Nested Radicals

This summer I set out to create a set of interesting integrals involving infinite nested radicals. In so doing, I went on to derive a number of closed formulae for infinite nested radicals with periodic base and root sequences. This section is thus devoted to describing what I’ve learned through this exercise.

Nested Radicals as Infinite Products

Let (a_n)_{n\in \mathbb{Z}_{\geq 1}} be a periodic sequence of positive terms with period T\in \mathbb{Z}_{\geq 1} so that a_{n+T}=a_n for all n\geq 1. Let us consider the infinite nested radical

\displaystyle l=\sqrt{a_1\sqrt{a_2\sqrt{a_3\sqrt{a_4\sqrt{\cdots}}}}}.

Provided l converges, we find from periodicity of (a_n) that

\displaystyle l=\sqrt{a_1\sqrt{a_2\sqrt{\cdots\sqrt{a_T\sqrt{a_{T+1}\sqrt{\cdots}}}}}}=\sqrt{a_1\sqrt{a_2\sqrt{\cdots\sqrt{a_T\sqrt{a_{1}\sqrt{a_2\sqrt{\cdots}}}}}}}=\sqrt{a_1\sqrt{a_2\sqrt{\cdots\sqrt{a_Tl}}}}=\prod_{n=1}^{T}a_n^{2^{-n}}\times l^{2^{-T}}

so that rearranging gives

\displaystyle l=\prod_{n=1}^Ta_n^{\frac{2^{-n}}{1-2^{-T}}}.

But observe that the expression for l is formally equivalent to

\displaystyle \prod_{n=1}^{\infty}a_n^{2^{-n}}.

Thus, we find our sequence (a_n) satisfies

\displaystyle \prod_{n=1}^{\infty}a_n^{2^{-n}}=\prod_{n=1}^Ta_n^{\frac{2^{-n}}{1-2^{-T}}}.

Where the convergence of l is concerned, this is guaranteed by the following result whenever the sum \sum_{n=1}^{\infty}2^{-n}\log(a_n) converges (see Infinite Product on Wolfram MathWorld).

Theorem 1. Given a sequence of positive numbers (b_n)_{n\geq 1}, the product

\displaystyle \prod_{n=1}^{\infty}b_n

converges to a nonzero number if and only if the following series converges:

\displaystyle \sum_{n=1}^{\infty}\log(b_n).

Now, notice that any periodic sequence of real numbers is necessarily bounded. In particular, if (a_n) is a periodic sequence of positive numbers with period T, we see that M:=\max_{n\geq 1}a_n=\max_{n\in\{1,\cdots,T\}}a_n, so that M is always finite. Consequently, so is the quantity C:=\max_{n\geq 1}|\log(a_n)|. But then,

\displaystyle \sum_{n=1}^{\infty}\left|2^{-n}\log(a_n)\right|\leq C\sum_{n=1}^{\infty}2^{-n}=C.

Hence, the sum \sum_{n=1}^{\infty}2^{-n}\log(a_n) converges absolutely and, as such, the product \prod_{n=1}^{\infty}a_n^{2^{-n}} always converges by Theorem 1. With the formal equivalence

\displaystyle \sqrt{a_1\sqrt{a_2\sqrt{a_3\sqrt{a_4\sqrt{\cdots}}}}}\equiv\prod_{n=1}^{\infty}a_n^{2^{-n}}

in mind, we conclude the following.

Corollary 1. Let (a_n)_{n\in\mathbb{Z}_{\geq 1}} be a periodic sequence of positive numbers with period T\in \mathbb{Z}_{\geq 1} so that a_{n}=a_{n+T} for all n\geq 1. Then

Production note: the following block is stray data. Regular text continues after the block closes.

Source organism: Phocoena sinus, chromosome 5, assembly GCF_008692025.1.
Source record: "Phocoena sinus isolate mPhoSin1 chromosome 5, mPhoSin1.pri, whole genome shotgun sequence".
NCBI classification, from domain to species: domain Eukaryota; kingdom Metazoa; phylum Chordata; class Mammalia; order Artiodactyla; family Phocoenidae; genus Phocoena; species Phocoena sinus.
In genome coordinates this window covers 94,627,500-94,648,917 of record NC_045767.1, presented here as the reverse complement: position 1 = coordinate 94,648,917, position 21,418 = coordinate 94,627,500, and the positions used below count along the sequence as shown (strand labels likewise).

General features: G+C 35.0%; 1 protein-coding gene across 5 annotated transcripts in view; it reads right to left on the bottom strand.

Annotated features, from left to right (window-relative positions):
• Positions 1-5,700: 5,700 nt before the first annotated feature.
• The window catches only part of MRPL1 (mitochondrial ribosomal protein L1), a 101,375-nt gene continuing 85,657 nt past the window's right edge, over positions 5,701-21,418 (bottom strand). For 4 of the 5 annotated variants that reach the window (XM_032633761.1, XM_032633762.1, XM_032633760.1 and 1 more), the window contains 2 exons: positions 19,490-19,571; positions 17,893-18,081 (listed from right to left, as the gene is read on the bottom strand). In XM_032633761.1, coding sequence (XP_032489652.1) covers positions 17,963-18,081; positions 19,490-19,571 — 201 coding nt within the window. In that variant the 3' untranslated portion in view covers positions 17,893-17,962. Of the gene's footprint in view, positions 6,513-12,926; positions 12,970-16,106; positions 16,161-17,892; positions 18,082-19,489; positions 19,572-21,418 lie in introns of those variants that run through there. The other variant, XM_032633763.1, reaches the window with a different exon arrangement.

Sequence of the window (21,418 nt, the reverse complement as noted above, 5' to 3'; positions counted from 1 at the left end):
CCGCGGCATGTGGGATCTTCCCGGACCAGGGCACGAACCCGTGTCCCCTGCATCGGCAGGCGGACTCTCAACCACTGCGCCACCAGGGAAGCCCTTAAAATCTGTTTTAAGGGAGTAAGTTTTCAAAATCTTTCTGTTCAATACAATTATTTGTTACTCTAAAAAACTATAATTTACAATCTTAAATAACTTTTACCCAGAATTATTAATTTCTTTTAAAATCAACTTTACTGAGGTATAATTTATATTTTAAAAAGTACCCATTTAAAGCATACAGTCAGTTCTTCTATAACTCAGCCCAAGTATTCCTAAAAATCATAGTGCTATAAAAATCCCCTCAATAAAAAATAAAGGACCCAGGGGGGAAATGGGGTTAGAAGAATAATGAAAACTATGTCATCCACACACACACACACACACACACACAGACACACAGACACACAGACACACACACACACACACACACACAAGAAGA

\displaystyle \sqrt{a_1\sqrt{a_2\sqrt{a_3\sqrt{a_4\sqrt{\cdots}}}}}

converges and there holds

\displaystyle \sqrt{a_1\sqrt{a_2\sqrt{a_3\sqrt{a_4\sqrt{\cdots}}}}}=\prod_{n=1}^Ta_n^{\frac{2^{-n}}{1-2^{-T}}}.


Example 1. Consider the sequence (a_n) given by a_n=a^{n} and a_n=a_{n+T} for n\geq 1 with some a>1 and T\in\mathbb{Z}_{\geq 1} given. Corollary 1 allows us to explicitly determine l given a period T\in \mathbb{Z}_{\geq 1}. Let us write l=l(T) to indicate the dependence of l on T. We then have

\displaystyle l(T)=a^{\frac{1}{1-2^{-T}}\sum_{n=1}^{T}n\cdot 2^{-n}}

from which we calculate

\displaystyle l(T)=a^{\frac{2-(T+1)\cdot2^{1-T}+T\cdot 2^{-T}}{1-2^{-T}}}.

Notably, in the infinite period limit as T\to \infty we find

\displaystyle \lim_{T\to \infty}\sqrt{a_1\sqrt{a_2\sqrt{a_3\sqrt{a_4\sqrt{\cdots}}}}}=a^2.

Alternatively, the same result can be deduced directly by considering (a_n) without imposing any periodicity. As such we find

\displaystyle \sqrt{a\sqrt{a^2\sqrt{a^3\sqrt{a^4\sqrt{\cdots}}}}}=\prod_{n=1}^{\infty}a^{n2^{-n}}=a^{\sum_{n=1}^{\infty}n2^{-n}}

which gives the same result after evaluating the infinite sum in the exponent. Note that in general,

\displaystyle \sum_{n=1}^{T}nx^{-n}=\frac{x+Tx^{-T}-(T+1)x^{1-T}}{(1-x)^2}

if x\neq 1 and T\geq 1.

Our first nested radical

\displaystyle \sqrt{a_1\sqrt{a_2\sqrt{a_3\sqrt{a_4\sqrt{\cdots}}}}}

leads us to consider the same calculation for the general nested radical

\displaystyle \sqrt[b_1]{a_1\sqrt[b_2]{a_2\sqrt[b_3]{a_3\sqrt[b_4]{a_4\sqrt[b_5]{\cdots}}}}}

where (a_n) and (b_n) are periodic sequences of positive numbers in-phase, which means there exists some T\in\mathbb{Z}_{\geq 1} such that a_n=a_{n+T} and b_n=b_{n+T} for all n\geq 1. Let’s say that the sequence (b_n) is the root sequence and (a_n) is the base sequence in the above expression. In this case, we have a generalisation of Corollary 1 whose assumptions allow us to deduce immediately that the sum

\displaystyle \sum_{n=1}^{\infty}\log(a_n)\prod_{j=1}^nb_j^{-1}

converges absolutely. Our approach to proving Corollary 1 thus applies similarly, giving

Theorem 2. Let (a_n)_{n\in\mathbb{Z}_{\geq 1}} and (b_n)_{n\in\mathbb{Z}{\geq 1}} be periodic sequences of positive numbers in phase with period T\in \mathbb{Z}_{\geq 1}. Suppose b_1,b_2,\cdots, b_T> 1. Then

\displaystyle \sqrt[b_1]{a_1\sqrt[b_2]{a_2\sqrt[b_3]{a_3\sqrt[b_4]{a_4\sqrt[b_5]{\cdots}}}}}

converges. Moreover, if T\geq 2 then

\displaystyle \sqrt[b_1]{a_1\sqrt[b_2]{a_2\sqrt[b_3]{a_3\sqrt[b_4]{a_4\sqrt[b_5]{\cdots}}}}}=\prod_{n=1}^Ta_n^{\frac{b_{n+1}\cdots b_T}{b_1\cdots b_T-1}},

while if T=1 then

\displaystyle  \sqrt[b_1]{a_1\sqrt[b_2]{a_2\sqrt[b_3]{a_3\sqrt[b_4]{a_4\sqrt[b_5]{\cdots}}}}}=a_1^{\frac{1}{b_1-1}}.

Thus far, our analysis concerned periodic base sequences that are in phase with periodic root sequences. What can be said when

  • Either sequence (a_n), (b_n) is not periodic, or
  • Both sequences (a_n) and (b_n) are periodic but out of phase?

The following example considers an extreme case where (b_n) isn’t periodic while (a_n) is periodic.